ORLANDO, Fla. -- Amanda Serrano joked after Friday night's bout that, after all of that, she still had enough energy to hold up her belts.
After throwing more than 1,100 punches in the first unified women's championship fight contested at 12 three-minute rounds, Serrano beat Danila Ramos by unanimous decision, earning three 120-108 scores to retain the IBF, WBO and WBA titles. Later on, she joked she could have gone a couple of more rounds, too.
It was a night Serrano had hoped would be a potential change for women's boxing.
"What's so funny is that when I was in there, I really couldn't feel the difference," Serrano said. "In the sixth round, I was like, is it really three minutes or did they go back to two minutes?
"I felt good. I was in really good shape. I trained really hard for this fight knowing I had to go out there and prove to everybody, prove people right or prove people wrong, that women can do whatever they put their minds to."
Serrano and Ramos showed they could do that -- same as any male fighters. At the end, Serrano and Ramos hugged near the center of the ring. There were no knockdowns, no dynamic finishes -- just a strong 12-round fight for the WBA, WBO and IBF featherweight titles.
It was a fight Serrano wanted for a while and one Ramos took nearly immediately, understanding the ramifications of being one half of history.
"I knew this was the time," Ramos said through an interpreter. "This was the time for me to come through, come by and to let the world meet me. I've have always been a woman who fought for equality and women's rights."
It was in the championship rounds, where Serrano and Ramos had not been before, where the fight had its most electrifying moments. Chants of "Amanda! Amanda! Amanda!" reverberated throughout the sellout crowd at the Caribe Royale in Orlando, where Puerto Rican flags sat on every seat and were waved liberally throughout the night.
Serrano shined in those rounds. Her best punch of the night might have been a straight right in the 10th, which landed flush on Ramos' head. Serrano came close to getting a stoppage in that round, bringing the crowd to its feet for one of the few times all night.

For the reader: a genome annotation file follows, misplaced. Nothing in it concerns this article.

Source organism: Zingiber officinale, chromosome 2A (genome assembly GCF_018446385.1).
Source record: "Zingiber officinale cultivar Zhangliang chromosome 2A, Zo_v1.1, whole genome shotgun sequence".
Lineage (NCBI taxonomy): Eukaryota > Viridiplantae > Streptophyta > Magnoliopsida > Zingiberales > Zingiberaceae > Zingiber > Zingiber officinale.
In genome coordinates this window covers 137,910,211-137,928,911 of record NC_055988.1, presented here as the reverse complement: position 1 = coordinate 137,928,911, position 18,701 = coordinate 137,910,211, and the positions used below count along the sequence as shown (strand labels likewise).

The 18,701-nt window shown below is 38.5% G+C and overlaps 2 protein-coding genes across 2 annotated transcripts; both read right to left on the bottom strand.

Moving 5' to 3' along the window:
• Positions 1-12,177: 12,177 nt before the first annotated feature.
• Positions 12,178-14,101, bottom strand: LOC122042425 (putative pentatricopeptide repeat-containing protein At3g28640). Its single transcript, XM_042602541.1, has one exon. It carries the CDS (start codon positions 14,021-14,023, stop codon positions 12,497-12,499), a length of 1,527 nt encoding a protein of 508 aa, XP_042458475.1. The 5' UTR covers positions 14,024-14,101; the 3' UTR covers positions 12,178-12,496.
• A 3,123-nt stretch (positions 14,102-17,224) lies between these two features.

It had been a vintage half-round from Serrano, what she had so often shown in the two-minute-round fights she'd been in for more than a decade. It continued throughout the 11th round as well, with the Serrano punching Ramos around the ring.
Serrano (46-2-1, 30 KO) landed 338 of 1,103 punches -- averaging 92 punches a round, reminiscent of her typical style. Ramos (12-3, 1 KO) averaged 71 punches a round and landed 120 of 846 punches.
And at the end, Serrano made it clear she wants to fight only three-minute rounds going forward. Her team said that as well -- insisting they would not take on potential challengers Skye Nicolson or Alycia Baumgardner if they wanted to fight at two minutes.
At this point in her career, Serrano said, three minutes is what she wants to do.
"She's the 'A side,'" Serrano's promoter, Nakisa Bidarian said. "She's the decision maker. You want to fight Amanda Serrano, you come to Amanda Serrano's house."
It started, too, like a typical men's fight, with both Serrano and Ramos feeling each other out over the first few rounds. Serrano and her trainer, Jordan Maldonado, said that was part of the plan -- see what worked and what didn't.
"I had to," Serrano said. "It was the first 12, 3-minute rounds. I want to make sure I just didn't give it everything I had in the first couple rounds just in case."
Certainly more than they would in a typical two-minute-round women's fight. By the third, though, Serrano's typical aggressive style started to pick up.
Serrano landed some quality shots toward the end of the round. In the fourth, Serrano chased Ramos essentially around the ring, landing punch after punch as the clear aggressor, getting one of the first in-fight rises out of the crowd all night. Serrano had her typical flurries in the fifth, using her continuous, forward-moving style.
Friday night's card felt like a Puerto Rican celebration throughout, featuring several fighters from the island. During Serrano's walkout, Puerto Rican fighter Edgar Berlanga accompanied her while holding one of her belts, as the song "DE CAROLINA," by Rauw Alejandro and DJ Playero, played through the loudspeakers.
Afterward, Serrano joked she would celebrate how she often does -- with a burger and a milkshake, one perhaps even more necessary after fighting for 36 minutes instead of 20.